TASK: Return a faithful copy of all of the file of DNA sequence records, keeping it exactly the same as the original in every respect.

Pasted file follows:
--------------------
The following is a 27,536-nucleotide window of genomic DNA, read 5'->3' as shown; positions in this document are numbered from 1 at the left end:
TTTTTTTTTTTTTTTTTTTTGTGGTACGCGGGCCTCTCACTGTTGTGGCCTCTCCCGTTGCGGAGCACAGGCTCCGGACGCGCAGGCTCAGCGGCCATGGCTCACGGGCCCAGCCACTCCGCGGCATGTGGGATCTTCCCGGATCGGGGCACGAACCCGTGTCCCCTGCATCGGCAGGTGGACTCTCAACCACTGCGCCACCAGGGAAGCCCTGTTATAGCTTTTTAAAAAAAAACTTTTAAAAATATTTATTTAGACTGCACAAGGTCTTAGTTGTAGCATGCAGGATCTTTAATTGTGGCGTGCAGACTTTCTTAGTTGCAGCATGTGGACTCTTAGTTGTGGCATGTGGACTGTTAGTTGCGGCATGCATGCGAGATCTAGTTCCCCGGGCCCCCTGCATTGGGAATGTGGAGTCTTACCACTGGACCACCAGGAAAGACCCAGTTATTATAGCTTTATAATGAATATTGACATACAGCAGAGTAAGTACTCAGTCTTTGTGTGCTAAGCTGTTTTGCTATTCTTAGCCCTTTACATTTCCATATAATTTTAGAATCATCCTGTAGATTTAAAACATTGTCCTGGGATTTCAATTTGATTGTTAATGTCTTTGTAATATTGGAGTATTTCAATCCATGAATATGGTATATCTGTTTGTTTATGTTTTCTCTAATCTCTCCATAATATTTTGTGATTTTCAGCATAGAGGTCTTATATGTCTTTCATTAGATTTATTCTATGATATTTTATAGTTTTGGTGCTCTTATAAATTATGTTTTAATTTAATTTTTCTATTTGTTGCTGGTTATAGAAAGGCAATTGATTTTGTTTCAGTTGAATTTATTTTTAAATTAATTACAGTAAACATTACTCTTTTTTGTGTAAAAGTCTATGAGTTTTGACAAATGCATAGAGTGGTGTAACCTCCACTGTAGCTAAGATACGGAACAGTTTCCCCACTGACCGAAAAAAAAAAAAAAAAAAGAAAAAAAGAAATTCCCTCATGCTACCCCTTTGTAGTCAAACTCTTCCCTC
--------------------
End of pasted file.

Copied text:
The following is a 27,536-nucleotide window of genomic DNA, read 5'->3' as shown; positions in this document are numbered from 1 at the left end:
TTTTTTTTTTTTTTTTTTTTGTGGTACGCGGGCCTCTCACTGTTGTGGCCTCTCCCGTTGCGGAGCACAGGCTCCGGACGCGCAGGCTCAGCGGCCATGGCTCACGGGCCCAGCCACTCCGCGGCATGTGGGATCTTCCCGGATCGGGGCACGAACCCGTGTCCCCTGCATCGGCAGGTGGACTCTCAACCACTGCGCCACCAGGGAAGCCCTGTTATAGCTTTTTAAAAAAAAACTTTTAAAAATATTTATTTAGACTGCACAAGGTCTTAGTTGTAGCATGCAGGATCTTTAATTGTGGCGTGCAGACTTTCTTAGTTGCAGCATGTGGACTCTTAGTTGTGGCATGTGGACTGTTAGTTGCGGCATGCATGCGAGATCTAGTTCCCCGGGCCCCCTGCATTGGGAATGTGGAGTCTTACCACTGGACCACCAGGAAAGACCCAGTTATTATAGCTTTATAATGAATATTGACATACAGCAGAGTAAGTACTCAGTCTTTGTGTGCTAAGCTGTTTTGCTATTCTTAGCCCTTTACATTTCCATATAATTTTAGAATCATCCTGTAGATTTAAAACATTGTCCTGGGATTTCAATTTGATTGTTAATGTCTTTGTAATATTGGAGTATTTCAATCCATGAATATGGTATATCTGTTTGTTTATGTTTTCTCTAATCTCTCCATAATATTTTGTGATTTTCAGCATAGAGGTCTTATATGTCTTTCATTAGATTTATTCTATGATATTTTATAGTTTTGGTGCTCTTATAAATTATGTTTTAATTTAATTTTTCTATTTGTTGCTGGTTATAGAAAGGCAATTGATTTTGTTTCAGTTGAATTTATTTTTAAATTAATTACAGTAAACATTACTCTTTTTTGTGTAAAAGTCTATGAGTTTTGACAAATGCATAGAGTGGTGTAACCTCCACTGTAGCTAAGATACGGAACAGTTTCCCCACTGACCGAAAAAAAAAAAAAAAAAAGAAAAAAAGAAATTCCCTCATGCTACCCCTTTGTAGTCAAACTCTTCCCTC